In addition to providing extra funding for the technology sector, the government is taking steps to act more heavily against tech companies who avoid paying tax. Hammond said in his speech “multinational digital businesses pay billions of pounds in royalties to jurisdictions where they are not taxed – and some of these royalties relate to UK sales. So from 2019, and in accordance with our international obligations, we will apply income tax to royalties relating to UK sales, when those royalties are paid to a low-tax jursdiction.”

The new tax, dubbed the ‘Google Tax‘, is set to raise around £200million each year. Labour MP Frank Field said  “The Budget offers the beginnings of a fightback against some of the most egregious and morally bankrupt methods of tax avoidance exposed by our campaign. But taxpayers will expect a whole series of additional steps to follow, if this mega injustice is to be countered for good.”

autumn budget


In addition to the recruitment of 8,000 new Computer Science Teachers, £177million has been set aside to give schools £600 for each student who takes on A-Level Maths. A further £20million will be given to colleges across the country to help them prepare for the new T-Levels which will be taught from 2020. Tuition fees are also being frozen at £9,025 per year, and the student loan repayment threshold is being increased for students who started university after 1st September 2012, from £21,000 to £25,000.


The NHS has been promised an additional £2.8billion in funding over the next two years. Hammond has said that £350million will be made available immediately to help combat the added pressures this winter.

While the additional funding is appreciated by many, NHS bosses have warned that it’s simply not enough to keep the NHS afloat. Independent experts recently made claims that the NHS needed an additional £4billion in funding next year alone. According to the National Health Executive, “Patient care will deteriorate across the NHS if the government cannot find another £4bn for services in the upcoming Budget.” NHS England chairman, Sir Malcolm Grant, said the additional funding will only go “some way towards filling the accepted funding cap”.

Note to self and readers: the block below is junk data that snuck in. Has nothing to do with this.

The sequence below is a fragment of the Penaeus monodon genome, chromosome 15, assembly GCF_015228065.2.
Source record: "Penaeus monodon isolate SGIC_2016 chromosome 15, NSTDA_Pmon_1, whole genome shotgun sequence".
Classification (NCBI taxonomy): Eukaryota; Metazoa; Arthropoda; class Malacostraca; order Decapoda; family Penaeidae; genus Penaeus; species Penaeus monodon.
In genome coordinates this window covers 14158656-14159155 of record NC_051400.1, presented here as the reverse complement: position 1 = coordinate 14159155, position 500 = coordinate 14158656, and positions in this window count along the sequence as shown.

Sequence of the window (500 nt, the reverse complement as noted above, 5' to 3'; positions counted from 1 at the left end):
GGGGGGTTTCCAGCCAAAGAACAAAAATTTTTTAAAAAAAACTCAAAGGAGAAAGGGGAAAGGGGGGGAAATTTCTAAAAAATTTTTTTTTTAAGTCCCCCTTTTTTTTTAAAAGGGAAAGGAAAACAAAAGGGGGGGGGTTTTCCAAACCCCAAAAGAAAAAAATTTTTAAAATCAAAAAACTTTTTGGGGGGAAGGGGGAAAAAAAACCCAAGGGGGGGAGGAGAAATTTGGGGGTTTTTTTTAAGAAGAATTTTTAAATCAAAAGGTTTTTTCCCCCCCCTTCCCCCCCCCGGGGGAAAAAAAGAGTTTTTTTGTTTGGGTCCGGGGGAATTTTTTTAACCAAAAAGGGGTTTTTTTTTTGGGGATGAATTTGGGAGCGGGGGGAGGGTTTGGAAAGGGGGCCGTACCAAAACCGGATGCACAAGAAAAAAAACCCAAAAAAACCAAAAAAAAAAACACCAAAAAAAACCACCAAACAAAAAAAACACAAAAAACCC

According to the BBC, NHS staff have a point when they claim that the funding given for the NHS is simply not enough. The BBC say that the health sector has been given an extra 4% in funding above inflation to help with the ageing population in previous years, but since 2010 this figure has dropped to around 1%. Staff working in accident and emergency units across the country say that the additional £350million will do little to help as it’ll just be used to help cover the cost of agency staff.

Autumn Budget Reaction

While there are a few areas which are a cause for concern for many, the overall reaction to the Autumn Budget seems to be a positive one and that many people are set to become better off as a result of changes to the Budget.

The Chancellor, Philip Hammond, has said that the economy “continues to grow, continues to create more jobs than ever before and continues to confound those who seek to talk it down.” He also said “in this Budget, we express our resolve to look forwards, to embrace change, to meet our challenges head on, and to seize the opportunities for Britain.

“Because for the first time in decades, Britain is genuinely at the forefront of a technological revolution, not just in our universities and research institutes, but this time in the commercial development labs of our great companies and on the factory floors and business parks across the land. So we must invest to secure a bright future for Britain, and at this Budget that is what we choose to do.”

If you want to learn more about the Autumn Budget, there is a clear breakdown on the website. The Guardian also have a handy guide to show how the changes to the Budget will affect a whole variety of different people based on their circumstances.